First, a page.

<Excerpts from More Rambles on the Cayes and Coast, July/August 2004>
Over the years I have been visiting San Pedro, the face of the island has changed dramatically, and the psychological tenor has changed, too. Until the early 1990s, Ambergris was still a sleepy island, with the flavor of both Mexico and Belize. Even then its fishing village days were past, but the style and pace of the old times remained in evidence.
Most anyone who came in the early to mid-90s and has revisited San Pedro recently well knows the physical changes. San Pedro town proper, if we ignore the new bank buildings and other developments along Front Street and don’t look too closely, still resembles its former self. The big changes have come south of town, where Coconut Drive has lost much of its open space and, with the condos and fences abutting the roadway, is beginning to look closed in. And on North Ambergris, where the number of new homes on the beach amazes me. I can’t imagine what North Ambergris will be like when a bridge is finally built across the river channel.
To me, however, what has changed more is atmosphere of the island. The pace of daily life is faster. People walk faster. Drivers of golf carts and the ever-multiplying cars seem more intent on getting to where they’re going. I’ve even seen a few mild instances of road rage.
How many people are on the island? The population was 4,499, according to the 2000 Belize census. But surely the number is much larger, especially if you include construction workers, folks from the mainland living with relatives, and part-time expats. Closer to 7,500, I’d say, and growing every day.
A lot of Sanpedranos are making money. Most hotel owners and tourism operators are doing well. Annual occupancy at some popular resorts is 80% or higher, an unheard-of rate in Belize, where 40% used to be considered great. Business people are flying in and out. They’re e-mailing right and left. San Pedro has always been one of the most prosperous places in Belize. Now the money that’s starting to pour into the island is showing up in tangible ways. In new boats and cars. In US$400,000 and US$500,000 condos and houses.
Real estate prices like these aren’t even remarkable any more. They’re just accepted, as they are in Atlanta or Ft. Lauderdale. Tourists shop for real estate, and there’s an edge to their looking. “Are we coming in too late? Are there still some deals on beachfront? Have I missed the boat?”
And the visitors to San Pedro are changing. Most of the tourists I see remind me of the ones I used to see in Sint Maarten or Anguilla in the 1970s and 80s. They expect to pay a couple of hundred bucks a night, maybe more, for a hotel room. They expect to dine well, and they don’t mind paying twenty or thirty bucks for dinner. They drink tequila or vodka, even though imported booze costs several times what a local rum costs. Most of them are snorkelers, not divers. They’ve been to St. Thomas. They’ve been to Cozumel. They’ve been to Key West. Now they’re trying San Pedro.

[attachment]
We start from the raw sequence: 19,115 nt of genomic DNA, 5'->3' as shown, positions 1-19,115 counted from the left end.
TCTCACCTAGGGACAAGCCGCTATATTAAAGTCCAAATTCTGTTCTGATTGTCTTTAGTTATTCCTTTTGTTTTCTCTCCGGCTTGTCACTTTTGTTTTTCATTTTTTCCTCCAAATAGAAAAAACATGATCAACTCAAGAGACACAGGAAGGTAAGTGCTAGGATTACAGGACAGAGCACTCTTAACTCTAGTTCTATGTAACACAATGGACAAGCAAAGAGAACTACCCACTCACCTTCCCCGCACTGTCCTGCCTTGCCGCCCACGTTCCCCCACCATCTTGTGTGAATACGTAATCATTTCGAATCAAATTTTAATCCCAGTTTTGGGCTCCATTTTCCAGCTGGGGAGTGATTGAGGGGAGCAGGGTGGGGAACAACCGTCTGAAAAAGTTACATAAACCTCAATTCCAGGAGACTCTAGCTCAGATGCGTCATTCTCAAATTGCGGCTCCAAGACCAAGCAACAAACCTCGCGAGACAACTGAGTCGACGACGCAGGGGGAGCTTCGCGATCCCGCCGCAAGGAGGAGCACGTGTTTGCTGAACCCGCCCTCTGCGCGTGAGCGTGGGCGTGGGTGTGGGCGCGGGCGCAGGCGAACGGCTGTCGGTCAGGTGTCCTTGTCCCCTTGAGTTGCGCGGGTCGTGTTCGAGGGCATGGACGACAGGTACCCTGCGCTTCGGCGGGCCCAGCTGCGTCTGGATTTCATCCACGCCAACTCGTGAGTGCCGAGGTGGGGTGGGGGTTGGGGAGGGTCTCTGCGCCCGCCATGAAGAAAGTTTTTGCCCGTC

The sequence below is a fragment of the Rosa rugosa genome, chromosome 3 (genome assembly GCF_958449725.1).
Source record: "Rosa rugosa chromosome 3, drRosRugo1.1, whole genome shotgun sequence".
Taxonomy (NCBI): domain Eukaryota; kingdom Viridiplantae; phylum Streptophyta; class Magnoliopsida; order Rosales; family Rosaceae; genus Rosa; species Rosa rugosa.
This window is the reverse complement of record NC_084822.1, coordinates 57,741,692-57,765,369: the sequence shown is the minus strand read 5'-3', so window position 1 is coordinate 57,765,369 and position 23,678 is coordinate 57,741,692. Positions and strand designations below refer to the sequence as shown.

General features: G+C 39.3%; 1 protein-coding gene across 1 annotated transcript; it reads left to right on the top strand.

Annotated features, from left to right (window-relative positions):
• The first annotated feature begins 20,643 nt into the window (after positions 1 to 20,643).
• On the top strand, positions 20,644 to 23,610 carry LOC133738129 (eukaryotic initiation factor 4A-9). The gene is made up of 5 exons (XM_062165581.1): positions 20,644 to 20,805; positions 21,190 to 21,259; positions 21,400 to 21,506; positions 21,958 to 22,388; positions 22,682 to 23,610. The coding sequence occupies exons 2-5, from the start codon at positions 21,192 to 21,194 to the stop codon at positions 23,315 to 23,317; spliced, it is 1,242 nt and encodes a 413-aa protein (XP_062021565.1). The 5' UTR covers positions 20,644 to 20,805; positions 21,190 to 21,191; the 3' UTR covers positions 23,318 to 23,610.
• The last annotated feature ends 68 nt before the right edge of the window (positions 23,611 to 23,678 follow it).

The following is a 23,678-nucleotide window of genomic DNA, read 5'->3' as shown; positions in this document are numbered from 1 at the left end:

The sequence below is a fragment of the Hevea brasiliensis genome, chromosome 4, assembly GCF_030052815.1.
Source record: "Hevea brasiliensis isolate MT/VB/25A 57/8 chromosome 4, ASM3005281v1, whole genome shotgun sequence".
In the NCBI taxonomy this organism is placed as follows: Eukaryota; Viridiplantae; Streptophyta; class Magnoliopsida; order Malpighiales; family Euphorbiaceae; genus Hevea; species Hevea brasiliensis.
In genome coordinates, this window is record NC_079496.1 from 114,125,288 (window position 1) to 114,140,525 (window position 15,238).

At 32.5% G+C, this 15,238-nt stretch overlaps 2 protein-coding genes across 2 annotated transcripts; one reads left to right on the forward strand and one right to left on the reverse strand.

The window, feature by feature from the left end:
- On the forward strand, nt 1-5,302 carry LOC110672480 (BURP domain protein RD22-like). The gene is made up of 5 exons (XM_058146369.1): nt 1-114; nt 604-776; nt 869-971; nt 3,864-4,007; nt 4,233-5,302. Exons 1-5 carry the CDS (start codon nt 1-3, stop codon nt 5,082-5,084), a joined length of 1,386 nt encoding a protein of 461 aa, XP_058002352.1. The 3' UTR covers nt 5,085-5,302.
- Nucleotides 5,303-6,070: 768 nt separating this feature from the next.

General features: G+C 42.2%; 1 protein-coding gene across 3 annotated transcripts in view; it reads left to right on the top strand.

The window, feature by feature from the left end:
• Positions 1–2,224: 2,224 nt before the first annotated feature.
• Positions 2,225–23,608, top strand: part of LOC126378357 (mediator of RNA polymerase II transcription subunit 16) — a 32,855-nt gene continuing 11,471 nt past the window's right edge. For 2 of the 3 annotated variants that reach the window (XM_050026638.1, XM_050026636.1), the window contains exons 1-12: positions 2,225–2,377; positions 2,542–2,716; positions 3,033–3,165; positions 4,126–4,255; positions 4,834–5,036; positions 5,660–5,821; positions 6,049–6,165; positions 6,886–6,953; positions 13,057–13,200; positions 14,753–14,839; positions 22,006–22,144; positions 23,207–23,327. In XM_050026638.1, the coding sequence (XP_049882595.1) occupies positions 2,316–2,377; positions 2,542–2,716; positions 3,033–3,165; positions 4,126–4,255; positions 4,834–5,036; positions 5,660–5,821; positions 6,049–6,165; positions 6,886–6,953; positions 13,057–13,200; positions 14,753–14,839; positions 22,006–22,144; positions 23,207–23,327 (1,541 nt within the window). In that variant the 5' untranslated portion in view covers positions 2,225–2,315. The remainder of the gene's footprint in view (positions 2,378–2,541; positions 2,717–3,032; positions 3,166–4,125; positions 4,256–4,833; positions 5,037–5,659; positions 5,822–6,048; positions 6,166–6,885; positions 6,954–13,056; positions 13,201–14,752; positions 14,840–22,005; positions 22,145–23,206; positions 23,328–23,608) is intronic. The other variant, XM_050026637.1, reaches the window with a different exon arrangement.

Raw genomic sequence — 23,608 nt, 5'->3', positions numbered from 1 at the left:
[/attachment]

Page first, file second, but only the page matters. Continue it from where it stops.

San Pedro has not one but two wine stores -- Wine Devine, in a new location at Vilma Linda Plaza on Tarpon Street, and the new Premium Wine & Spirits at AquaMarina Suites shops. Plus, Rendezvous restaurant makes and sells wines. A bottle of Beaujolais-Villages from Georges du Bouef goes for around US$11, just two or three bucks more than in North Carolina. Groceries are well stocked, too. You can buy almost anything you can back home, but on the other hand very few items on the shelves are unique to Belize or anywhere in the region.
I’m not saying all these changes are bad. The booming tourist economy has provided a lot of decent jobs. Not a few Sanpedranos have become wealthy from real estate, contracting or running a business. Some of the old time Sanpedranos can buy and sell most tourists who come here. For visitors, the island offers a lot more of everything -- more and better restaurants, a much wider choice of accommodations, and plenty to do, whether partying or touring. Ambergris Caye remains a very special place, and comparison with so much of the world, it is still relatively uncommercialized and undeveloped. The beauty of the reef and the sea will never fail to amaze me.
What I do think, though, is that San Pedro has already reached the threshold of major change. There’s no turning back. Barring an economic slowdown in the U.S., we’re going to see an acceleration of growth on Ambergris Caye. While we’ll continue to see some new resort development, and perhaps a casino or three, the driver will be real estate, with hundreds of new condos, vacation homes and retirement homes going up over the next few years. The key is whether local government and local business leaders can manage that growth and provide for infrastructure, or whether the island will turn into a smaller, sprawling version of Mexico’s "Mayan Riviera."